The Sony hack is a terrible, awful thing that's going to leave thousands of everyday employees dealing with the repercussions for years to come. But! At least there's a crazy, ranting, sheeple-slaying silver lining. Friends, allow us to introduce you to the Sony hack truthers. There are a lot of them.
Their theories inhabit a wide range of crazy—from maybe-something's-up skepticism to jet-fuel-can't-melt-steel absurdity—but each is beautiful in its own, special way. Is it all just one big PR stunt? Did Obama orchestrate the Sony hack with the FBI to reintroduce SOPA legislation? Is this the same Big Brother group that went after Donald Sterling? Can we get Michael Jackson involved somehow? Sure! All of the above. Let's take a tour.
And perhaps the most compelling argument of them all:
It's important to keep in mind that, in reality, all this leaked data was devastating, both to Sony and its employees. Thousands of social security numbers were plastered up for the world to see. Sony may be releasing The Interview in a few hundred theaters now, but that's nothing compared to the thousands that they had been slated to previously. Plus, Sony is going to be dealing with the residual lawsuits for years.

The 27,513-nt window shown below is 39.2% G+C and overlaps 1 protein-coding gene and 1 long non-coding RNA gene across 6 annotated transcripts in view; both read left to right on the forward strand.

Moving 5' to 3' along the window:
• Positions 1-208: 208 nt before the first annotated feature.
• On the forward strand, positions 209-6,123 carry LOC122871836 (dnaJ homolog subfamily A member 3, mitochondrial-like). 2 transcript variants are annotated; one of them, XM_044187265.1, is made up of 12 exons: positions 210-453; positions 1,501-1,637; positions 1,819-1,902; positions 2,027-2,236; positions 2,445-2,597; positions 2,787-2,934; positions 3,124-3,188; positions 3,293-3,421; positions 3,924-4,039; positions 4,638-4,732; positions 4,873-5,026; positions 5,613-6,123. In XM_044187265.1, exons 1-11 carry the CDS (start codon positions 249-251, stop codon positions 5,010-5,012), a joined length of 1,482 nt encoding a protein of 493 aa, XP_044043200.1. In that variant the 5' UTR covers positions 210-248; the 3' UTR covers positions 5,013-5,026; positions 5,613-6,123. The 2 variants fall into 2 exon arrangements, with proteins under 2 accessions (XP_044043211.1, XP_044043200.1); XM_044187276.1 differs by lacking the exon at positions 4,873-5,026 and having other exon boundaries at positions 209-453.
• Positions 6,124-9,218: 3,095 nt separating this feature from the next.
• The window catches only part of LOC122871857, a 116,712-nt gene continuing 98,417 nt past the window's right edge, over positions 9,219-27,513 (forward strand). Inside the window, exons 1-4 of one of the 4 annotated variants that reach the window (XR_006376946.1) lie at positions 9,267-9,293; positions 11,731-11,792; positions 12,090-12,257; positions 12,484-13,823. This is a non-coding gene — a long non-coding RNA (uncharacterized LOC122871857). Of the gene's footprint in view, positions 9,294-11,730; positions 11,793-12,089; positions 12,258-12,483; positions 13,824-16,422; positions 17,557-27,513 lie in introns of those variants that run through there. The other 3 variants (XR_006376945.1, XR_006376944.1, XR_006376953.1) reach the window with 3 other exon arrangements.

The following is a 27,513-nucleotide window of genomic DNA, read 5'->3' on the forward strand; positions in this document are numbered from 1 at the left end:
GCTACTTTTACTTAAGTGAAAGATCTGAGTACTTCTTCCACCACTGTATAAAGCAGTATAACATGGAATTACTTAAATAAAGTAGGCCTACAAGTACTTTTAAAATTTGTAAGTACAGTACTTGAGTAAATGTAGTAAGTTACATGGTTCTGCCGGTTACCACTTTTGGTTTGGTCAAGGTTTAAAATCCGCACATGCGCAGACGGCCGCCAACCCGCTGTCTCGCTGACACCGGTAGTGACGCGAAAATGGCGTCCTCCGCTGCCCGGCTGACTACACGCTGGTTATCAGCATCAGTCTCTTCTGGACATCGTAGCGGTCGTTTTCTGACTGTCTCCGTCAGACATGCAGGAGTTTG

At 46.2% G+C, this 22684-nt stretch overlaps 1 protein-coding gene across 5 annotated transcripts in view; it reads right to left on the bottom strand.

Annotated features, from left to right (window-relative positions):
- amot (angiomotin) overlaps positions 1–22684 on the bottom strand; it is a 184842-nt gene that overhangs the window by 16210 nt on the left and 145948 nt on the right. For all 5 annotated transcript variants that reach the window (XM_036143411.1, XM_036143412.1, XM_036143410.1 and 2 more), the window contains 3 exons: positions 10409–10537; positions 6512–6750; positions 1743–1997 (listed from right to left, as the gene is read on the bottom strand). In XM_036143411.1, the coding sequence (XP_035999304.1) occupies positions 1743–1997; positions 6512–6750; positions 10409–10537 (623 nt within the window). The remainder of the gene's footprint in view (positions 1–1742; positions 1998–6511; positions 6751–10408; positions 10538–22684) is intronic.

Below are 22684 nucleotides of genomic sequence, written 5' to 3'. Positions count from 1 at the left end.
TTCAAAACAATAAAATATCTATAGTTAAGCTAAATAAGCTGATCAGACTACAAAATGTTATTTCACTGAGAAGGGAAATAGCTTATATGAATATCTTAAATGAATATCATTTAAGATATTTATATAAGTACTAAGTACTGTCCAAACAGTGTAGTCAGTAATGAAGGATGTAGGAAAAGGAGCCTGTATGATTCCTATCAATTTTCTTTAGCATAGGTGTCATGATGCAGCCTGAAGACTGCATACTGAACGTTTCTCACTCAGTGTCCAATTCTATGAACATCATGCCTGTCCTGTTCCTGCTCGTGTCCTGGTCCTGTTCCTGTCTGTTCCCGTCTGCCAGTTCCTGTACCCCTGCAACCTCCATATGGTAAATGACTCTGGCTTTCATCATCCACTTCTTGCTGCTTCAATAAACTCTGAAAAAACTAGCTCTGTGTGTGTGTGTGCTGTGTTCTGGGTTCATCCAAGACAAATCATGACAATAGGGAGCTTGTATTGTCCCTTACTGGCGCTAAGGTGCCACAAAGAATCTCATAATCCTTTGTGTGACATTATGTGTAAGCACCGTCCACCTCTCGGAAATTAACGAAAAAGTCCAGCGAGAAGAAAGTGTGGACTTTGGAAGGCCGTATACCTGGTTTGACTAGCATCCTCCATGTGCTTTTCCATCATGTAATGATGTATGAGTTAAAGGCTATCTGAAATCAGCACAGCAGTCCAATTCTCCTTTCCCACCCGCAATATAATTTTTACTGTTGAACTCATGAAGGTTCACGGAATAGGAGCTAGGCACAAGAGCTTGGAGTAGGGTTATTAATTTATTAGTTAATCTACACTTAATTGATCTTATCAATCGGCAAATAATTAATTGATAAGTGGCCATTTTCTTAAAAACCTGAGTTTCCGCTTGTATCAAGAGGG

Not to mention the fact that this isn't a movie that Sony Pictures even likes very much! There will be no Oscar buzz. In any other scenario, the movie would have premiered to okay-ish box office numbers and immediately been forgotten about. There is absolutely no reason for Sony to risk its own livelihood—not to mention committing a federal offense or two in the process—on such a dumb, unspectacular, mediocre film.
No company that didn't have a death wish would do this to itself. Kenyan expatriate Barack Hussein Obama in conjunction with the lamestream media and communist Cuba, though? You be the judge.
Art by Sam Woolley